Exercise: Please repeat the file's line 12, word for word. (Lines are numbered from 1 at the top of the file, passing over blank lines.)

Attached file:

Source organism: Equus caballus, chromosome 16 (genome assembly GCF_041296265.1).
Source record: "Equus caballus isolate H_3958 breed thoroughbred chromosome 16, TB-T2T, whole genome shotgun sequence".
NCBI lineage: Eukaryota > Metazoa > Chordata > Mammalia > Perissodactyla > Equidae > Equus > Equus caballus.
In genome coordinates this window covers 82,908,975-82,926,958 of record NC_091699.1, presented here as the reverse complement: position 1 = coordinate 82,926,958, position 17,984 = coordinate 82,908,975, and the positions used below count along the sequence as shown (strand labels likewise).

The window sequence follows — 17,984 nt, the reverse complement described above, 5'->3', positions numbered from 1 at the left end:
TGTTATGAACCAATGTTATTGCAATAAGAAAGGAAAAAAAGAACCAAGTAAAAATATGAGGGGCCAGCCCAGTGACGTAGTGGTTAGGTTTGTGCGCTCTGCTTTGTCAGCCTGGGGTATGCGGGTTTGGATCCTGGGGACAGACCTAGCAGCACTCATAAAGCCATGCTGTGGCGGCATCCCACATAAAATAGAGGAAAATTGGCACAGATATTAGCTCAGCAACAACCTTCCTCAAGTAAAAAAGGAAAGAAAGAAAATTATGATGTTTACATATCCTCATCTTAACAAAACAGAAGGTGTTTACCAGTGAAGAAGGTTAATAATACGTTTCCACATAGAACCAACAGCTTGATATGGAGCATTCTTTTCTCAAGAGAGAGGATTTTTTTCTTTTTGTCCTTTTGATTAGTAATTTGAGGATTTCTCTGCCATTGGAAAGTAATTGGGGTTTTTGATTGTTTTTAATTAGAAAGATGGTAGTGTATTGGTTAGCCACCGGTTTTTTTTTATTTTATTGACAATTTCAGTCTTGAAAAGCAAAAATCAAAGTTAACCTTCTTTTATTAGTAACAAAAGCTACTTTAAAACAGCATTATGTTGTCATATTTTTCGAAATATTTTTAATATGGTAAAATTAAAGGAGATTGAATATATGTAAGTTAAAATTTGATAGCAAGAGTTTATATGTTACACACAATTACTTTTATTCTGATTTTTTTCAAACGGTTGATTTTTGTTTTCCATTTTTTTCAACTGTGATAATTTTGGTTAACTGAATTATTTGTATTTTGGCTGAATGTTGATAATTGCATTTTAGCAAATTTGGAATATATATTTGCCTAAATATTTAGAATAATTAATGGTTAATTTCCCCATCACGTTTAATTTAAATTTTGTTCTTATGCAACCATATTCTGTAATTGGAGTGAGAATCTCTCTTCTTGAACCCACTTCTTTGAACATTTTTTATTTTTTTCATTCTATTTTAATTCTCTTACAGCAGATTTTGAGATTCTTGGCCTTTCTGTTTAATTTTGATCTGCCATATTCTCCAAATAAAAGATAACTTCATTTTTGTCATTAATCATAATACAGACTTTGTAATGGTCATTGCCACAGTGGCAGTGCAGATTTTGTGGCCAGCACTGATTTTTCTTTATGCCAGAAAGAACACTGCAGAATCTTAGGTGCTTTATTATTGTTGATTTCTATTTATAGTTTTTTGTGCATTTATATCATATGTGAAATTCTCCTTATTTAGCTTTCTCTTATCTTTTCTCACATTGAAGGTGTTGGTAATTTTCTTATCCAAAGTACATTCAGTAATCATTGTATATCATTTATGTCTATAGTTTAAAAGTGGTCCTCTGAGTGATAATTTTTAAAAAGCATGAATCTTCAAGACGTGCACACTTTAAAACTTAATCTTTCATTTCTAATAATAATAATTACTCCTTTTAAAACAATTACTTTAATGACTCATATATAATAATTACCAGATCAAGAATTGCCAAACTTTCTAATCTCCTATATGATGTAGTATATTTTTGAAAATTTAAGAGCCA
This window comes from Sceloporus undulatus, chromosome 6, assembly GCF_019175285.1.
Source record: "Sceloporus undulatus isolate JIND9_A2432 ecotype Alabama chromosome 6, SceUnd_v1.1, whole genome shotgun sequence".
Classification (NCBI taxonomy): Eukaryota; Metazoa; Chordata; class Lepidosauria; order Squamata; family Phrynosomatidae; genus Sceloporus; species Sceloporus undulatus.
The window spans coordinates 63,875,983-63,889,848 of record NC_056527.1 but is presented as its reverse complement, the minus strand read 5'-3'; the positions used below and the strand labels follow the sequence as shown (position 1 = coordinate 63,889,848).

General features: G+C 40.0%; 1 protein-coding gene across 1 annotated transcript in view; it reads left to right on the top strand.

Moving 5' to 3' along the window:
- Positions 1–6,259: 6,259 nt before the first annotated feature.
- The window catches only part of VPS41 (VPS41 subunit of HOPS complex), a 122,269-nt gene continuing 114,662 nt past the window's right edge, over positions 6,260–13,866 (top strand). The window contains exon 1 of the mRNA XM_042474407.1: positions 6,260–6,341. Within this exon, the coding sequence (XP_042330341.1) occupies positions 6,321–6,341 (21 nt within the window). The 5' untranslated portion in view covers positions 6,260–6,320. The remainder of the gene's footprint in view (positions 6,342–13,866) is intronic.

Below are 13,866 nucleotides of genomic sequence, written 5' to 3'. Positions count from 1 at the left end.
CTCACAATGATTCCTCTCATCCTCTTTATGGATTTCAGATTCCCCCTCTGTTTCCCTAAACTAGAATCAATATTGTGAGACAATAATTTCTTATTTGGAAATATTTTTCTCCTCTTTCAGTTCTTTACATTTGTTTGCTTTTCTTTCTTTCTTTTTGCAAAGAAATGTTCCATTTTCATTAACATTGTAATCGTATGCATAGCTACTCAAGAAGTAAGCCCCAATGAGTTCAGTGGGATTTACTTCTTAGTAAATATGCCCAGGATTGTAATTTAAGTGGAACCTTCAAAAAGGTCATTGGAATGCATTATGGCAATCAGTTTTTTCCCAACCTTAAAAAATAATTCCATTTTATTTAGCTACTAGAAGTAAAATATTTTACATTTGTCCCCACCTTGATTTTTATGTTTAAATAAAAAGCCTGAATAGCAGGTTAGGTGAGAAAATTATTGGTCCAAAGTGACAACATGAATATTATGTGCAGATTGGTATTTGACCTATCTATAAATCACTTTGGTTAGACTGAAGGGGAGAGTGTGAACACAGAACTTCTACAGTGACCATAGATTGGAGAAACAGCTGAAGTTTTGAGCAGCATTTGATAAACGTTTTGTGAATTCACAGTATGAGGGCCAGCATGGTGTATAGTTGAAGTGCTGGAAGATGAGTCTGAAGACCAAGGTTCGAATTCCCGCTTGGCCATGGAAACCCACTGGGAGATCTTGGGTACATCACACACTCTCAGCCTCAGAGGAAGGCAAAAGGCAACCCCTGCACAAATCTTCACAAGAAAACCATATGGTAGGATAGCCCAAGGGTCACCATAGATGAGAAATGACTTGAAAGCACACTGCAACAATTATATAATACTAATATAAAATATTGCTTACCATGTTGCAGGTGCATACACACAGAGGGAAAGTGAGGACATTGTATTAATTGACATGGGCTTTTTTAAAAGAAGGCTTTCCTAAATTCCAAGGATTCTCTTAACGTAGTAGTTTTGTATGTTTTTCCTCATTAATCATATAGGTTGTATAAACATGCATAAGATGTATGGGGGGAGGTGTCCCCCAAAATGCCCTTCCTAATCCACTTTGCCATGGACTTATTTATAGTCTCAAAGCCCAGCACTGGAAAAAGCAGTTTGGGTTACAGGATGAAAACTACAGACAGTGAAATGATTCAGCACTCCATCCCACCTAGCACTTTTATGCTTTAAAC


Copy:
Moving 5' to 3' along the window: